Citi is understood to be working with E.On. The process is likely to begin in June, with first-round bids planned for July, the third banker said. E.On still needs to take a formal decision on whether or not to proceed, said the first banker, adding that buyers are beginning to study the opportunity in very general terms. 

E.On intends to sell its Spanish business in a bid to refocus its efforts on emerging markets such as Brazil, and pull out of the weaker economies of southern Europe, the bankers said. With its balance sheet blighted by weak EU power prices, the German firm reported a net debt of EUR 32bn in April. The company has generating capacity of 4,600 MW and serves 650,000 clients in the north of the country. 

The German company’s Spanish business could have a value of around EUR 1bn, according to a sector analyst. However, it is very difficult to value the business without full clarity about the government’s plans for the sector, said a fifth banker. “Personally, I wouldn’t advise E.On to sell Spain yet,” the fifth banker said.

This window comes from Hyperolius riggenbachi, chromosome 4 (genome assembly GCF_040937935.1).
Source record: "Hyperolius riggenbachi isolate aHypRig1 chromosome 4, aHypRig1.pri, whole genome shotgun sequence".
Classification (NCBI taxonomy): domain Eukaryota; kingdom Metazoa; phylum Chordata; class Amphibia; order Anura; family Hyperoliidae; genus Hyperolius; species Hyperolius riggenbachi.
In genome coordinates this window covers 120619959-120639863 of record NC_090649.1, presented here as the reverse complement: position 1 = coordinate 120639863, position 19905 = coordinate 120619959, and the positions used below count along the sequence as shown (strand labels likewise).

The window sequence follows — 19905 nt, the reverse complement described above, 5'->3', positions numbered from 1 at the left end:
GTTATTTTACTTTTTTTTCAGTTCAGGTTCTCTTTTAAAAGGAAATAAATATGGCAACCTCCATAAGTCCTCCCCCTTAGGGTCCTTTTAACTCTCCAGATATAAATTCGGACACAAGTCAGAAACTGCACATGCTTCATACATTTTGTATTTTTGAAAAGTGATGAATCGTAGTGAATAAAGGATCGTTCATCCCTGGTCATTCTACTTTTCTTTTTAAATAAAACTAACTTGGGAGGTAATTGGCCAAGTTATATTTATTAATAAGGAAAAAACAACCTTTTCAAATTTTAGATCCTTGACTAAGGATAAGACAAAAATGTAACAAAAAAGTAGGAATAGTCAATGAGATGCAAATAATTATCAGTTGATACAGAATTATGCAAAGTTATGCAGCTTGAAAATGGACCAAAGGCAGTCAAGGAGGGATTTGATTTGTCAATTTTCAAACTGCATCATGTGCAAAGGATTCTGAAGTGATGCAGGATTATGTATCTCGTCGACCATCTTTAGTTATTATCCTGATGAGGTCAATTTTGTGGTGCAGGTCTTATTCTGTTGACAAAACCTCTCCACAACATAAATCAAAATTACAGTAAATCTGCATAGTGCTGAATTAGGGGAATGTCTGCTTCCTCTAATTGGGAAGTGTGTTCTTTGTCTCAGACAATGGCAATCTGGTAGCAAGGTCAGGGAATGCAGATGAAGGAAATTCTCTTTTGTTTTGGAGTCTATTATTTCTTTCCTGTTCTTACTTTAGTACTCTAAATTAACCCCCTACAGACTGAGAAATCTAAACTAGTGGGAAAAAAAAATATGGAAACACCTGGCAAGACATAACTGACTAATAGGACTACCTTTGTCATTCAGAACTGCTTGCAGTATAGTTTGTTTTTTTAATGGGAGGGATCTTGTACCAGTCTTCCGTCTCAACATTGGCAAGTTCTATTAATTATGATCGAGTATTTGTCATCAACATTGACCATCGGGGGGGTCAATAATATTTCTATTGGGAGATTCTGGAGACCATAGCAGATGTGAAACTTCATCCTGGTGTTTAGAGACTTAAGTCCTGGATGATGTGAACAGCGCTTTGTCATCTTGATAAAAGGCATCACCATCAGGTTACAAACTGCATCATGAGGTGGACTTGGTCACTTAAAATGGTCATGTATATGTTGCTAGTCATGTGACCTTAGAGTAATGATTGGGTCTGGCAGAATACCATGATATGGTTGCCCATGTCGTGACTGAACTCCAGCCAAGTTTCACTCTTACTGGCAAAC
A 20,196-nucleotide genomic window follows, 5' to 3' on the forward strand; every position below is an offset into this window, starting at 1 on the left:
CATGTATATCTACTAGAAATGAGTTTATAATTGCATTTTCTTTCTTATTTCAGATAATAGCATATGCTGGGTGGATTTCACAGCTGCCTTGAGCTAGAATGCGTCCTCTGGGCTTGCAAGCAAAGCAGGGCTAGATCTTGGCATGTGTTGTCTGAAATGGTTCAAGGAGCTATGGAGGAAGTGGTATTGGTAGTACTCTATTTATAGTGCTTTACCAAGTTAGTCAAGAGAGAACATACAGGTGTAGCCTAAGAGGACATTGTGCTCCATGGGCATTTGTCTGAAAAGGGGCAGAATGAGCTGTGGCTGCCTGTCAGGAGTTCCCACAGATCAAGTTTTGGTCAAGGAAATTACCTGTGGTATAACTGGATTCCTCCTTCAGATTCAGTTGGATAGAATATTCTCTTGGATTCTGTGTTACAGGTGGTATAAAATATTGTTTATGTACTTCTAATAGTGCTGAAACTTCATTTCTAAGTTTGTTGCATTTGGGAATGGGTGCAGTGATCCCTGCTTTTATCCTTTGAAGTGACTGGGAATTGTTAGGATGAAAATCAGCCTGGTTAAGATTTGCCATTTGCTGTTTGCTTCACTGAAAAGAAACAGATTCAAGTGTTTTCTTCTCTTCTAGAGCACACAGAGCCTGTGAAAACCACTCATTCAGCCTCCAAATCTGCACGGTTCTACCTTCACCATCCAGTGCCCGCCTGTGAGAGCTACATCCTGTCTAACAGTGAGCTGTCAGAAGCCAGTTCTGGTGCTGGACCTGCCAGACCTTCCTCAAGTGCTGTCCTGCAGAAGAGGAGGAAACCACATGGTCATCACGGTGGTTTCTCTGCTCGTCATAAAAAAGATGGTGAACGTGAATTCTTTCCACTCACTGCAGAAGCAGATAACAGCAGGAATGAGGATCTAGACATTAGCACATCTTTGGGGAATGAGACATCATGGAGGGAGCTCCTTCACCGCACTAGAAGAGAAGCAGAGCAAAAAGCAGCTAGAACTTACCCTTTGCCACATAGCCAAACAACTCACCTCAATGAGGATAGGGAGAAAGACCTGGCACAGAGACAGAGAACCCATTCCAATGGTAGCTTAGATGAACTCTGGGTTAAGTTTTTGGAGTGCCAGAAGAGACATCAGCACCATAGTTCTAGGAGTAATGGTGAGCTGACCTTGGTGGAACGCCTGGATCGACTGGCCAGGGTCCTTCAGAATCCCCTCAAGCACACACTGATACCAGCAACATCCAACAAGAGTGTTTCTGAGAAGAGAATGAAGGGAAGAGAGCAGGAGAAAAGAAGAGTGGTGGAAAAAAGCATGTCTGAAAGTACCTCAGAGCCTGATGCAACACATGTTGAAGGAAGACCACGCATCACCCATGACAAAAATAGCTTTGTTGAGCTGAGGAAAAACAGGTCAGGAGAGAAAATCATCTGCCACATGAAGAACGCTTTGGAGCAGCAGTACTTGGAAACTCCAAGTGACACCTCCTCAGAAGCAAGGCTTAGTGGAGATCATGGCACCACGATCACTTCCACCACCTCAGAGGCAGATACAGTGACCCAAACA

The government is slashing renewable energy subsidies and reforming different segments of the market in order to get to grips with an electricity tariff deficit, caused by a shortfall between retail power prices and escalating costs. The deficit reached EUR 26bn by the end of 2013 and has been stressing the balance sheets of players in the sector, as reported.

Although the main thrust of the energy reforms was announced last year, many details need to be finalised. The main elements that need to be announced are confirmation of the reform of the renewable market, the details of the distribution and conventional generating reforms and changes to the market in the Canary and Balearic Islands, the first banker said.